I also go back and forth on the "let us put your logo in our game" discussion. We used to do it for awhile back at GameSpot. One of the Rush games has the videogames.com logo hidden in there as an unlockable car or something. At some point we very definitively stopped. Over the last few years, we've loosened up on this one, but it's not something I take lightly. It's the sort of thing that I would definitely say prevents us from reviewing a game. But perhaps we could review it and post a disclosure about whatever asset is being used. We've certainly posted disclosures on reviews before.

Lastly, since someone brought up the Official mags, I'm not 100% sure how they operated. But having spoken with people who have worked in editorial at official pubs before, they sound like they were on the up and up. But that's at the Associate/Senior Editor level. No idea if the suits at the top were doing weird stuff or not. You should ask Giancarlo about it, I think he did stuff for OPM and he also had a brief stint at Nintendo Power.

Staff
#4 Posted by Jeff (3657 posts) -

I want to say that iTunes couldn't handle SSL connections for podcast feeds, but I just gave it a fresh shot in the most recent version and it at least claims that it's transmitting securely. I'll bring it up.

Staff
#5 Posted by Jeff (3657 posts) -

@adamwd said:

For a personality driven site, it still makes no sense to me that they removed something that added a lot of personality.

They often misrepresented the tone of the review and confused people. It happened the most on games getting three stars, since you occasionally end up with a "positive game with significant flaws" three-star game or a "bad game that has a couple of bright spots" sort of three-star game. Also the original artist went and got a real job, making it hard for us to get new images that fit the style of the old ones. The combination of misrepresentation and logistics made them kind of a hassle.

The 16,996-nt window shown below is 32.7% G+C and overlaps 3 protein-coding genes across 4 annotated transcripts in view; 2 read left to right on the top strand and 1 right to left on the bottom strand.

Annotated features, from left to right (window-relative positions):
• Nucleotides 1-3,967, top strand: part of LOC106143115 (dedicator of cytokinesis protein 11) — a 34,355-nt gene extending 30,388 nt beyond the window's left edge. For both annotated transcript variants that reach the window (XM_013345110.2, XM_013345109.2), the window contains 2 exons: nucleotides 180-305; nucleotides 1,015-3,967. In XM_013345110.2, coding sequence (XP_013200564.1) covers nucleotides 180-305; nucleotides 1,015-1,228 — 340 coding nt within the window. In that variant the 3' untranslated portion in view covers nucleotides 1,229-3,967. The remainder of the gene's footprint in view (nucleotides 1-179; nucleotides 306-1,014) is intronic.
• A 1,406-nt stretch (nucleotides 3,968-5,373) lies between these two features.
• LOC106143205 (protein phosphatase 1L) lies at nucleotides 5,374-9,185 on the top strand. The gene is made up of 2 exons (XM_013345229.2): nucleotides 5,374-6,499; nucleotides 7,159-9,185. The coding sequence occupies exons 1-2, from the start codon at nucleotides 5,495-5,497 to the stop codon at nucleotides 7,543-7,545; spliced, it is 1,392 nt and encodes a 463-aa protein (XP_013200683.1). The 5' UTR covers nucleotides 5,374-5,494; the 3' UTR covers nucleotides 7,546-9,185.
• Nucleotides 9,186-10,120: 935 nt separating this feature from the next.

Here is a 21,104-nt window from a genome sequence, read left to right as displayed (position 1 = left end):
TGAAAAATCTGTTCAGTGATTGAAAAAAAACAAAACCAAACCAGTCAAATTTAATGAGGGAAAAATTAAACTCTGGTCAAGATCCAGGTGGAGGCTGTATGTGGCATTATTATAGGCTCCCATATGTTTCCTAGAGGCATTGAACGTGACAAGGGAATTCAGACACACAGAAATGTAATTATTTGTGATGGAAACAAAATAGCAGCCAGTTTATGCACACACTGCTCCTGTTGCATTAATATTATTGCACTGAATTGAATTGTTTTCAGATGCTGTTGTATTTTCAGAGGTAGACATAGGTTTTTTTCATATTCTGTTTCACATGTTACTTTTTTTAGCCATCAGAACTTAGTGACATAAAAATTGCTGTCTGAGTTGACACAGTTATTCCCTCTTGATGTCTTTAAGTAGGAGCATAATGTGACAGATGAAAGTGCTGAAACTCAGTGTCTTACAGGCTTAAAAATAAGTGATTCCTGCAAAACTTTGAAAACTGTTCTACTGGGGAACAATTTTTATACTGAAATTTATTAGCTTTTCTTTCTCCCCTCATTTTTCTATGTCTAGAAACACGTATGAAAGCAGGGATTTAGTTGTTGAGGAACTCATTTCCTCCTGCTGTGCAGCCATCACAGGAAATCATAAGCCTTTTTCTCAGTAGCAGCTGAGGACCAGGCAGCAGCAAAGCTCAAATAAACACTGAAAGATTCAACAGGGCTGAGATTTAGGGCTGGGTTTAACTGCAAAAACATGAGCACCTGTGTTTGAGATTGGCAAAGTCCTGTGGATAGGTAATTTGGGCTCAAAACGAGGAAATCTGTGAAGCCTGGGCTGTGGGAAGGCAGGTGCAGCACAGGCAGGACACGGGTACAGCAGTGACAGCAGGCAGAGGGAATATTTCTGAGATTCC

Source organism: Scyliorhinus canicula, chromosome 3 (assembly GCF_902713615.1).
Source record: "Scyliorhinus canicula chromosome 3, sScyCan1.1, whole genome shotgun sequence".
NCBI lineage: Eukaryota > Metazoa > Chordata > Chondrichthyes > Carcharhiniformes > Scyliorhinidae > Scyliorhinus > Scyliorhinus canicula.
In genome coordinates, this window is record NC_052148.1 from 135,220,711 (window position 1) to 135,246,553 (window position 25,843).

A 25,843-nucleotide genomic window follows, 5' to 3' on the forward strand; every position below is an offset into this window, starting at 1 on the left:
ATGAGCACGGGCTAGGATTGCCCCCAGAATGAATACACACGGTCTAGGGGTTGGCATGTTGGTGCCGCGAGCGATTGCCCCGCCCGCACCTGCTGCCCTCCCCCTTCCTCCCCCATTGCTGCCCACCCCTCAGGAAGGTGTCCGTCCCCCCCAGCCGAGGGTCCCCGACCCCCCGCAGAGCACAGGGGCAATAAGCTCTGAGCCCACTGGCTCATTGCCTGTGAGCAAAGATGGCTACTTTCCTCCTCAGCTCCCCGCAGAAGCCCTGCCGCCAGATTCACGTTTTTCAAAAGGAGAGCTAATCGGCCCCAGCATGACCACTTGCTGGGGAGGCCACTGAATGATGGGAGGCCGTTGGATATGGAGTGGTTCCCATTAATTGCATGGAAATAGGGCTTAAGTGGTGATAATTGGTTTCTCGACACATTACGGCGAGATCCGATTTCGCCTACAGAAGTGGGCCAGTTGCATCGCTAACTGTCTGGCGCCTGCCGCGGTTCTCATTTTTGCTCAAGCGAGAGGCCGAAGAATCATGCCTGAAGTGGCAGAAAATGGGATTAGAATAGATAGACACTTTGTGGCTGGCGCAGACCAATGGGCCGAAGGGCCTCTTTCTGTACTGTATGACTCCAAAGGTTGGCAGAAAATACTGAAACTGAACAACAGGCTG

Staff
#6 Posted by Jeff (3657 posts) -

@me3639 said:

My only disappointment, years ago i sent a couple of emails to mods and such, since this was such a community driven site it would have been great for more interaction in the forums from the GB staff. And this is the subject they feel vested to communicate and take the time. {shakes head}

It's something I wish we were better about. At some point we find ourselves with choices like "should I get ready to shoot another video or spend time on the message boards." I find myself leaning towards getting more stuff up on the site, but I should probably try to find a better balance. But yeah, you're not wrong that we haven't been out here posting a lot and that we should do better.

Staff
#7 Posted by Jeff (3657 posts) -

There's nothing wrong with rice on a burrito. Nothing.

Staff
#8 Posted by Jeff (3657 posts) -

@humanity said:

It's a Postal for the new generation - maybe it will even play good who knows.

Yeah, sure seems that way. I dunno, Postal was at least trying to have a sense of humor about it. I don't really feel any sort of "outrage" about this game being announced. It just looks like yet another attempt to be "edgy" and push buttons. Or like a misguided European attempt to develop something that looks like American violence?

It looks like something that a bunch of guys who are waaaaaaaaay into black metal and smoking cigarettes indoors would produce or something.

Staff
#9 Posted by Jeff (3657 posts) -

I never really liked PS3 themes. The images they're sharing look kinda nice, though. Most of those updates seem sort of flimsy, though. I dunno, I guess getting a music player for external files is probably pretty nice for some people, right?

Staff
#10 Posted by Jeff (3657 posts) -

I've seen one purple drop mid-mission and it turned out to be a rocket launcher that I already got from... I don't know, multiplayer or some random end-of-mission drop or something.

Staff